Jayson Werth has seven RBIs this season, which is a dangerous
assessment of Werth without considering the context. Werth has started slow with the Nationals – he’s hitting .227 with a .320 on-base percentage and a .400 slugging percentage, all well below his career averages.
But his RBI total – which ties him for 217th in the majors – still says less about him than the players around him. This year, 80 of Werth’s 125 plate appearances – 64 percent – have occurred with the bases empty. The league average is 56 percent. And remember, at least once a game Werth is guaranteed not to lead off an inning.
“I think Jayson’s mindset, he considers himself both a table-setter and an RBI guy,” Manager Jim Riggleman said. “I don’t think he’s letting that seep into his head at all. I don’t think that’s slipped into Jayson’s head.”
On the first day of spring training workouts, Riggleman discussed the importance of the lineup’s top two batters reaching base. It was a main reason he batted Werth second to start the season. Since Ryan Zimmerman went down in the eighth game of the season, Werth has been batting third behind two hitters – usually Danny Espinosa and Rick Ankiel – who have simply failed to reach base.
Nationals leadoff hitters this season have produced a .228 on-base percentage, worst in the majors. Not including Werth’s 38 plate appearances batting second, the Nationals have produced a .217 on-base percentage from the second spot in their lineup, also the lowest in the majors. The Nationals realized they needed to improve in this area, but seemingly did little to address the issue. The slash lines from the Nationals No. 1 and No. 2 spots in the order are just plain ugly:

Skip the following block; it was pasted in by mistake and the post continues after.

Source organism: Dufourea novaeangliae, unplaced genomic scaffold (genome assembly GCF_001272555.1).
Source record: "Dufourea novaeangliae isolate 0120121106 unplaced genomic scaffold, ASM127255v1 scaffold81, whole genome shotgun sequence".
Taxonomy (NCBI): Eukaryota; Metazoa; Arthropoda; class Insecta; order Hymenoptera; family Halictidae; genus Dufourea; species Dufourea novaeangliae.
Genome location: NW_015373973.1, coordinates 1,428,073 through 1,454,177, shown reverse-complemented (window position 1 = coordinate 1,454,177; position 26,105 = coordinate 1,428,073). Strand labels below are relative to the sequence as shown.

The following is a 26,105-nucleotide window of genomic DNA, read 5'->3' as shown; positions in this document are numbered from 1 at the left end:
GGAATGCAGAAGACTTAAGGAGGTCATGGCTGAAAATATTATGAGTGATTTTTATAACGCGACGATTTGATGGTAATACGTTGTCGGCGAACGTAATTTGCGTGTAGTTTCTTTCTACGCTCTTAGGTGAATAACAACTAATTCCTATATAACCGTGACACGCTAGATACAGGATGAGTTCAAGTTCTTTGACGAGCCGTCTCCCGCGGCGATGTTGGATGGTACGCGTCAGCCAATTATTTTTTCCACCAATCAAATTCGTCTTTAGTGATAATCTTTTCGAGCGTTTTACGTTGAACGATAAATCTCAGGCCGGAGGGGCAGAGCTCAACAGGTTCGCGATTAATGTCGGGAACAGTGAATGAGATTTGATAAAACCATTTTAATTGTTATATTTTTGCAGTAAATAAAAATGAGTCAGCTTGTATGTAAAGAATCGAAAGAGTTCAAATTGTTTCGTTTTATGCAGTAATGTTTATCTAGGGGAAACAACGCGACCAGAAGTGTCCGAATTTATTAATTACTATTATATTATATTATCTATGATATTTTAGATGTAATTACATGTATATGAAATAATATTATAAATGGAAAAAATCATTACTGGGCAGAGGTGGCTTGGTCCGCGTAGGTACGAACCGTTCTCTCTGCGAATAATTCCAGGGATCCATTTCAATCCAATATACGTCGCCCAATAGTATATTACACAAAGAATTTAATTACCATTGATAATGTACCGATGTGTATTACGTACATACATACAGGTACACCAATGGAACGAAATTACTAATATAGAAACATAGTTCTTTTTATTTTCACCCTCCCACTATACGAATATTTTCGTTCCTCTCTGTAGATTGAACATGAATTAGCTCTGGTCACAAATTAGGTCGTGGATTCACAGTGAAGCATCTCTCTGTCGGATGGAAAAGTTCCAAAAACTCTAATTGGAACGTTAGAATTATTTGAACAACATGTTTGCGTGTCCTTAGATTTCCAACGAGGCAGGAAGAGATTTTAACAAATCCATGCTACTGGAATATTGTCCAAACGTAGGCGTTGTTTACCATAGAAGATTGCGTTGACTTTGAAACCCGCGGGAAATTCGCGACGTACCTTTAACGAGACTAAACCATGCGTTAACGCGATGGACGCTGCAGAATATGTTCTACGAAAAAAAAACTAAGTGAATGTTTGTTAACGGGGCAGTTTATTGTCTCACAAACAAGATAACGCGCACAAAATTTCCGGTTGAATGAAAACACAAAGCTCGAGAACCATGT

Batting first: .175/.228/.302
Batting second (Without Werth): .189/.217/.233
But in regard to Werth’s RBI total, the middle number there – OBP – is most important. Werth has had 26 plate appearances with runners in scoring position this year. One-hundred one forty-one major leaguers have had more.
All four of Werth’s homers have come with nobody on base, so four of his seven RBIs have been himself. He’s driven Livan Hernandez once, Danny Espinosa once and Rick Ankiel once.
Of course, part of the onus is on Werth. He’s is 4 for 22 with three walks, a double, seven strikeouts and no homer runs with runners in scoring position, which as a slash line looks like .182/.308/.227. Werth has not produced much when given RBI chances, but he’s given such few opportunities that it is difficult, if not impossible, to draw a distinct conclusion.
With Zimmerman out, it would make for a nice narrative if Werth could carry the Nationals on his shoulders and start scoring runs. But baseball doesn’t work like that. Before Werth can start throwing the Nationals’ offense on his shoulders, the players in front of him need to start getting on base.